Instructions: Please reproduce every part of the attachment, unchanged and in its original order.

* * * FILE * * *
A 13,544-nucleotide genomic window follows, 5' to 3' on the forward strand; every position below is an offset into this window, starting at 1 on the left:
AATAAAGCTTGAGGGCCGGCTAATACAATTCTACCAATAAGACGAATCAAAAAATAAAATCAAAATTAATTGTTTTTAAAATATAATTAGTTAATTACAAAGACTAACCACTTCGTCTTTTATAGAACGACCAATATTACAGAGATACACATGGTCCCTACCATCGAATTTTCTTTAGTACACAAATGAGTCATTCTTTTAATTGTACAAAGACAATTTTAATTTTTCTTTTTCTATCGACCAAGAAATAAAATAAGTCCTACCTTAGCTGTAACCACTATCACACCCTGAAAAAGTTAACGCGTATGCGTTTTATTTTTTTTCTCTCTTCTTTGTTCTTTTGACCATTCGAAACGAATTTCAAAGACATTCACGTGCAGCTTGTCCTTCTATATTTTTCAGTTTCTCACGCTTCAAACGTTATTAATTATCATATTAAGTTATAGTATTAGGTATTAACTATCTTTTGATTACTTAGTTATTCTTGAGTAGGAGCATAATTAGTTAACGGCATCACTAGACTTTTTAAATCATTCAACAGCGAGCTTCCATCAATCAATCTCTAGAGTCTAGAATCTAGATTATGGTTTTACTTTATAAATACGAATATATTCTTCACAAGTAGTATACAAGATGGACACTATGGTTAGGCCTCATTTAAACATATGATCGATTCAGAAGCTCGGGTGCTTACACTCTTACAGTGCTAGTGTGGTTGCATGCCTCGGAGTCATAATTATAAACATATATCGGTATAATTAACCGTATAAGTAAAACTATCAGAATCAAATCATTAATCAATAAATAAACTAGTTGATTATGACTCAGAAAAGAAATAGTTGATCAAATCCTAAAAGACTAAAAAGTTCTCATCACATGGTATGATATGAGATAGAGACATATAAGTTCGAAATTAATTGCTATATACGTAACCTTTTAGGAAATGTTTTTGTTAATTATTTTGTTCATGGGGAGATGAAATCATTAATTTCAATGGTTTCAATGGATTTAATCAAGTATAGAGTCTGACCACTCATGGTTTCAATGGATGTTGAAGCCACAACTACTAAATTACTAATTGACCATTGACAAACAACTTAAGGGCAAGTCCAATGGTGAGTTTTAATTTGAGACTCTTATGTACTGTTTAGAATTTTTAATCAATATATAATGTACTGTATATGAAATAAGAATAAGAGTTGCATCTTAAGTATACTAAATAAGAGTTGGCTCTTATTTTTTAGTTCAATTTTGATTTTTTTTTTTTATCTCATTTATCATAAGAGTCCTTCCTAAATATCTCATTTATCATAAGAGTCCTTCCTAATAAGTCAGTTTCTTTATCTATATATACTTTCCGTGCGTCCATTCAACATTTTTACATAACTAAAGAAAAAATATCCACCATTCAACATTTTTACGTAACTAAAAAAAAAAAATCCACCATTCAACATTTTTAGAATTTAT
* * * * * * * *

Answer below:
A 13,544-nucleotide genomic window follows, 5' to 3' on the forward strand; every position below is an offset into this window, starting at 1 on the left:
AATAAAGCTTGAGGGCCGGCTAATACAATTCTACCAATAAGACGAATCAAAAAATAAAATCAAAATTAATTGTTTTTAAAATATAATTAGTTAATTACAAAGACTAACCACTTCGTCTTTTATAGAACGACCAATATTACAGAGATACACATGGTCCCTACCATCGAATTTTCTTTAGTACACAAATGAGTCATTCTTTTAATTGTACAAAGACAATTTTAATTTTTCTTTTTCTATCGACCAAGAAATAAAATAAGTCCTACCTTAGCTGTAACCACTATCACACCCTGAAAAAGTTAACGCGTATGCGTTTTATTTTTTTTCTCTCTTCTTTGTTCTTTTGACCATTCGAAACGAATTTCAAAGACATTCACGTGCAGCTTGTCCTTCTATATTTTTCAGTTTCTCACGCTTCAAACGTTATTAATTATCATATTAAGTTATAGTATTAGGTATTAACTATCTTTTGATTACTTAGTTATTCTTGAGTAGGAGCATAATTAGTTAACGGCATCACTAGACTTTTTAAATCATTCAACAGCGAGCTTCCATCAATCAATCTCTAGAGTCTAGAATCTAGATTATGGTTTTACTTTATAAATACGAATATATTCTTCACAAGTAGTATACAAGATGGACACTATGGTTAGGCCTCATTTAAACATATGATCGATTCAGAAGCTCGGGTGCTTACACTCTTACAGTGCTAGTGTGGTTGCATGCCTCGGAGTCATAATTATAAACATATATCGGTATAATTAACCGTATAAGTAAAACTATCAGAATCAAATCATTAATCAATAAATAAACTAGTTGATTATGACTCAGAAAAGAAATAGTTGATCAAATCCTAAAAGACTAAAAAGTTCTCATCACATGGTATGATATGAGATAGAGACATATAAGTTCGAAATTAATTGCTATATACGTAACCTTTTAGGAAATGTTTTTGTTAATTATTTTGTTCATGGGGAGATGAAATCATTAATTTCAATGGTTTCAATGGATTTAATCAAGTATAGAGTCTGACCACTCATGGTTTCAATGGATGTTGAAGCCACAACTACTAAATTACTAATTGACCATTGACAAACAACTTAAGGGCAAGTCCAATGGTGAGTTTTAATTTGAGACTCTTATGTACTGTTTAGAATTTTTAATCAATATATAATGTACTGTATATGAAATAAGAATAAGAGTTGCATCTTAAGTATACTAAATAAGAGTTGGCTCTTATTTTTTAGTTCAATTTTGATTTTTTTTTTTTATCTCATTTATCATAAGAGTCCTTCCTAAATATCTCATTTATCATAAGAGTCCTTCCTAATAAGTCAGTTTCTTTATCTATATATACTTTCCGTGCGTCCATTCAACATTTTTACATAACTAAAGAAAAAATATCCACCATTCAACATTTTTACGTAACTAAAAAAAAAAAATCCACCATTCAACATTTTTAGAATTTAT